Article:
What to plant in your vegie patch in winter

frostycabbageA journalist once asked me “Whats the best time of year to start a garden?, and I said “Anytime!” There is not one food growing season, there are four!”

Let’s take a look at what to plant in your veggie patch in winter. I encourage you to take this leap into year round gardening (also called successional planting); your reward is great – a year round harvest. And there is, I’m sure you’ll agree, the gift to your soul – the ‘being alive’ feeling that gardening brings. The thrill of providing your own food, best food! – for yourself and your family. The small triumph you feel, when though it rains you went out and got on with it!

Wet, Heavy Clay

If you are on wet, heavy and therefore cold soil your winter garden will be best in pots. Over time the addition of organic matter, gypsum and mulch will transform the glug into the free draining humus heaven you need for year round planting. For now though, the best thing you can do is mulch soggy soils and leave them well alone.

Learn Your Place

Understanding your unique growing environment is essential. There is a lot of advice out there and not all of it is going to apply to your patch. The only way you learn your garden’s limits are by mucking in and doing it! This here is what I can plant in winter, in my Horowhenua garden, lower half of the north island, NZ. Tweak it to suit your place, (and your palate).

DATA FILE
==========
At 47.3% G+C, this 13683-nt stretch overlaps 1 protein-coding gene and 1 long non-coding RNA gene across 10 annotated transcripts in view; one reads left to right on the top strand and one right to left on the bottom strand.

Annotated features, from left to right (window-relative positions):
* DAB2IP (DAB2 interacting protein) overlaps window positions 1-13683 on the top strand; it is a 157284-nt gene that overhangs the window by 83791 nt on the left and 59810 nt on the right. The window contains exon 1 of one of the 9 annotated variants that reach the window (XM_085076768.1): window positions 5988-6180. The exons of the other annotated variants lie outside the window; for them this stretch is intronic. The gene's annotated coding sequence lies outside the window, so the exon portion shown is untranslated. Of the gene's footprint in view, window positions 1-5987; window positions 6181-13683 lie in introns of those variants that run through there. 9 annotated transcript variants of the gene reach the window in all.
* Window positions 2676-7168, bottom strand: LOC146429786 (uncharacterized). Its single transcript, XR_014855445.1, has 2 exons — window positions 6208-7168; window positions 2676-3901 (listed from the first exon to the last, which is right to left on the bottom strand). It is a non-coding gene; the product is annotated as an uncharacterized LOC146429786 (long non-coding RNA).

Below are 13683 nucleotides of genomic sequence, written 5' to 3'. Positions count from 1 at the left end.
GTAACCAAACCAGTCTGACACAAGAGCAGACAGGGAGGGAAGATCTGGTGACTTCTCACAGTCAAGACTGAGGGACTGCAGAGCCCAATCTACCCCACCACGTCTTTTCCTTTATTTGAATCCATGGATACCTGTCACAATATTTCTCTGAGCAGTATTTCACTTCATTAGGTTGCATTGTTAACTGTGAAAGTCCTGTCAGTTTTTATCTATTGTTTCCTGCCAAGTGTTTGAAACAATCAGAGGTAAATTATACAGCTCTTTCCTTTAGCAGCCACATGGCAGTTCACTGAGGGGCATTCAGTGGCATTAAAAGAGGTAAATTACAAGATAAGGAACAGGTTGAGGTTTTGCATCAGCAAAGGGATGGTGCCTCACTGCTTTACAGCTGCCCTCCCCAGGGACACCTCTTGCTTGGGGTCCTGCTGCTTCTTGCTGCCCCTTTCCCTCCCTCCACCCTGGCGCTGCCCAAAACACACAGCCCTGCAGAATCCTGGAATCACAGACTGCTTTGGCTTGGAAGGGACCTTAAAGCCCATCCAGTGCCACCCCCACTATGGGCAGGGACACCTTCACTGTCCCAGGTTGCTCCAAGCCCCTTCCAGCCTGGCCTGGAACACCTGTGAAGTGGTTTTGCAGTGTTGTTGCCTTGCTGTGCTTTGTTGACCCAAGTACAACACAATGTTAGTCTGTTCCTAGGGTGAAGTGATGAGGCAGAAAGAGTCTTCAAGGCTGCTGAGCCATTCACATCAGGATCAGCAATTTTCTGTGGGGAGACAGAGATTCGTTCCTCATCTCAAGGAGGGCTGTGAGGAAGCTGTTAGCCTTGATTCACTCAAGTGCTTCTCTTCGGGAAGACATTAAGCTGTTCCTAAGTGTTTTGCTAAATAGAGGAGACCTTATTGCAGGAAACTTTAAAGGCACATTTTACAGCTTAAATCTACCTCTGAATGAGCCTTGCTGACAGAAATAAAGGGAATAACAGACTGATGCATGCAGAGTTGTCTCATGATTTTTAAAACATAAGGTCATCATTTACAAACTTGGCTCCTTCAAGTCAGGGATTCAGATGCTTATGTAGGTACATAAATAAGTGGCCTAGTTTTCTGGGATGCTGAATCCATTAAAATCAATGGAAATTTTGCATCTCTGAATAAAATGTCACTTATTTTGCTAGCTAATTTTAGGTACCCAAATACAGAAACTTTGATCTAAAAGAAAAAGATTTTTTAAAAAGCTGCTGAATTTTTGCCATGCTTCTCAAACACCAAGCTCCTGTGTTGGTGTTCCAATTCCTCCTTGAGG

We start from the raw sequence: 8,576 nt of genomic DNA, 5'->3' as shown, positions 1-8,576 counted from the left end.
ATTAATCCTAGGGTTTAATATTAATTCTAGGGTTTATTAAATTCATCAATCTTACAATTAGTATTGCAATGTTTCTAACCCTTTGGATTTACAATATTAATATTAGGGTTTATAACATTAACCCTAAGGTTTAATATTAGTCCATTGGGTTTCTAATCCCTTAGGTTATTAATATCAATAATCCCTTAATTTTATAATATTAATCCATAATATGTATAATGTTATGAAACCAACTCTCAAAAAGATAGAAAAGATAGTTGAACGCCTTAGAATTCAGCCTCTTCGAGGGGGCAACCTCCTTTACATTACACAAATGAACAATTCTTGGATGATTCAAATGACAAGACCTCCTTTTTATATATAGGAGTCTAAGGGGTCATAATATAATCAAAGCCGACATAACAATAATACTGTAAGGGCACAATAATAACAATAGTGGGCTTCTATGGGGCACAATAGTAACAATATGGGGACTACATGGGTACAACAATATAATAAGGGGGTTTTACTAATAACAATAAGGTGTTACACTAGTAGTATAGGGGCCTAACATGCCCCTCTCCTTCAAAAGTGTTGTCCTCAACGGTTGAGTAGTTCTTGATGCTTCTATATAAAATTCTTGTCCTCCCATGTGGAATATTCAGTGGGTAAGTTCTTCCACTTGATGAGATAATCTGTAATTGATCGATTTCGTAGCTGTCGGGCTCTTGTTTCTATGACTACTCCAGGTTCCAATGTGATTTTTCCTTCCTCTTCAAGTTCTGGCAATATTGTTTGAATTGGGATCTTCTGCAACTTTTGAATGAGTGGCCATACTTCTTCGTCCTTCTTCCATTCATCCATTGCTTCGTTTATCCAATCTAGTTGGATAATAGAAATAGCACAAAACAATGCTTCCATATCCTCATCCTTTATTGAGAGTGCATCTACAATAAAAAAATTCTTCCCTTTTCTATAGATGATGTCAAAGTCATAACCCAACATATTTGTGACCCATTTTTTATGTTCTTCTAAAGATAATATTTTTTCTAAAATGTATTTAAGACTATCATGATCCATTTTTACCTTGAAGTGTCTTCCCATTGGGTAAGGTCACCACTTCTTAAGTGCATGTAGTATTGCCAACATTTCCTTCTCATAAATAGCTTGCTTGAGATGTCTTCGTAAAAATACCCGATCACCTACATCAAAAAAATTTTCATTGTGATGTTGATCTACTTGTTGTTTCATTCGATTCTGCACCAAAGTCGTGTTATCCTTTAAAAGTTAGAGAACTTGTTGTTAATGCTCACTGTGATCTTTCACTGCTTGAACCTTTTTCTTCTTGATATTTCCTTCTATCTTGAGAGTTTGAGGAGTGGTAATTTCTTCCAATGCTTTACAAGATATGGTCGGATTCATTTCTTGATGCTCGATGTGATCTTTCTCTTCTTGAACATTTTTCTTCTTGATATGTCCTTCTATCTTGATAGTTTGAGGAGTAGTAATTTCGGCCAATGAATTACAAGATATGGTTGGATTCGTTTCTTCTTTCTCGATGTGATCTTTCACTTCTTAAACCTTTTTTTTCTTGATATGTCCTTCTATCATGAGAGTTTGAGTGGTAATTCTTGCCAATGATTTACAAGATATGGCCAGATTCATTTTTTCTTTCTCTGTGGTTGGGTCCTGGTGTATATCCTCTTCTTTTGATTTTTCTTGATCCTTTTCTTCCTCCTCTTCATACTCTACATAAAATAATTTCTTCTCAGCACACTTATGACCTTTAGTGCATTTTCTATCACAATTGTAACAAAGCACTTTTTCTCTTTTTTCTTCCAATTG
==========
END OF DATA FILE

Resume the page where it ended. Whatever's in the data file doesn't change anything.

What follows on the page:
Vegetables to plant or sow outside

brocolli seedlings

  • Plant broccoli, cauliflower or cabbage for late spring harvest.
  • Plant bok choy or kale for late winter harvest.
  • Direct or tray sow rocket, mesclun, miners lettuce, corn salad, spinach, raddichio, sno-peas, peas and broadbeans for spring/ summer harvest.
  • Direct sow parsnip, radish, kohlrabi, swede or turnips.

lupin in

  • Direct sow legume greencrops, as heavy feeders like broccoli come to an end. (Now you’re really thinking like a food gardener – preparing your ground for future crops.)
  • Plant garlic, shallots, spring onions and onions for summer harvest.
  • Plant globe artichokes for spring harvest.
  • Plant asparagus crowns for future springs (about 3 years before you can harvest, but oh so worth it)

Vegetables to plant or sow under cover

plastic cloche spring

By under cover I mean in the greenhouse, in a cloche, under bubble wrap or under bottles. Old windows and car windscreens are fab! Adding another layer warms the air and soil and speeds tender seedlings along. Another way to warm your seedlings is to grow them in pots close to your house.

  • Direct sow coriander, beetroot or lettuce
  • Plant out saladings
  • Direct sow a mustard greencrop, after greenhouse tomatoes and peppers to cleanse the soil.

Good Things Take Time

It’s important you understand the truth of how long from seedling to harvest. Good things take time. In the matter of a broccoli you’re looking at 3 months, a lettuce 6 weeks, garlic 6 months. Add some frosty cold weather and everything slows, almost grinding to a halt. So when I say planting the winter garden – it’s just that – planting. The food you’re harvesting now was thoughtfully planted in autumn.